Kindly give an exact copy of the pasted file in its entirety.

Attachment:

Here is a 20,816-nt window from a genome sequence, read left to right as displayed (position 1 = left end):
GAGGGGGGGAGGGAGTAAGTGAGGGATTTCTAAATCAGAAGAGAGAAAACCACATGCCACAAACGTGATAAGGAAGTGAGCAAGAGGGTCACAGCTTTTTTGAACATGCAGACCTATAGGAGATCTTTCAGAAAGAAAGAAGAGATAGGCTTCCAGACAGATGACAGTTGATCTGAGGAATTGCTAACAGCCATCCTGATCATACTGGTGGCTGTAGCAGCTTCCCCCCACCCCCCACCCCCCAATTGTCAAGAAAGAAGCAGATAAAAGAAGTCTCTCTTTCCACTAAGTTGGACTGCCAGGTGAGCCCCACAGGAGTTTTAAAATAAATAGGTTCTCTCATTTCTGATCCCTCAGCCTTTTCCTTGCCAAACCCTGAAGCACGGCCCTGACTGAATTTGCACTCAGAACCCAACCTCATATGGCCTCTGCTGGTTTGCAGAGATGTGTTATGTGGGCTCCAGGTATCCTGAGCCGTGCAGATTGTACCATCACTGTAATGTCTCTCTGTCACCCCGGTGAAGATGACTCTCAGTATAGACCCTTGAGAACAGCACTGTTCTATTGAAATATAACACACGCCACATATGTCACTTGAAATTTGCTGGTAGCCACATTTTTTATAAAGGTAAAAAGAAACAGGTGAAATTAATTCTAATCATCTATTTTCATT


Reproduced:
Here is a 20,816-nt window from a genome sequence, read left to right as displayed (position 1 = left end):
GAGGGGGGGAGGGAGTAAGTGAGGGATTTCTAAATCAGAAGAGAGAAAACCACATGCCACAAACGTGATAAGGAAGTGAGCAAGAGGGTCACAGCTTTTTTGAACATGCAGACCTATAGGAGATCTTTCAGAAAGAAAGAAGAGATAGGCTTCCAGACAGATGACAGTTGATCTGAGGAATTGCTAACAGCCATCCTGATCATACTGGTGGCTGTAGCAGCTTCCCCCCACCCCCCACCCCCCAATTGTCAAGAAAGAAGCAGATAAAAGAAGTCTCTCTTTCCACTAAGTTGGACTGCCAGGTGAGCCCCACAGGAGTTTTAAAATAAATAGGTTCTCTCATTTCTGATCCCTCAGCCTTTTCCTTGCCAAACCCTGAAGCACGGCCCTGACTGAATTTGCACTCAGAACCCAACCTCATATGGCCTCTGCTGGTTTGCAGAGATGTGTTATGTGGGCTCCAGGTATCCTGAGCCGTGCAGATTGTACCATCACTGTAATGTCTCTCTGTCACCCCGGTGAAGATGACTCTCAGTATAGACCCTTGAGAACAGCACTGTTCTATTGAAATATAACACACGCCACATATGTCACTTGAAATTTGCTGGTAGCCACATTTTTTATAAAGGTAAAAAGAAACAGGTGAAATTAATTCTAATCATCTATTTTCATT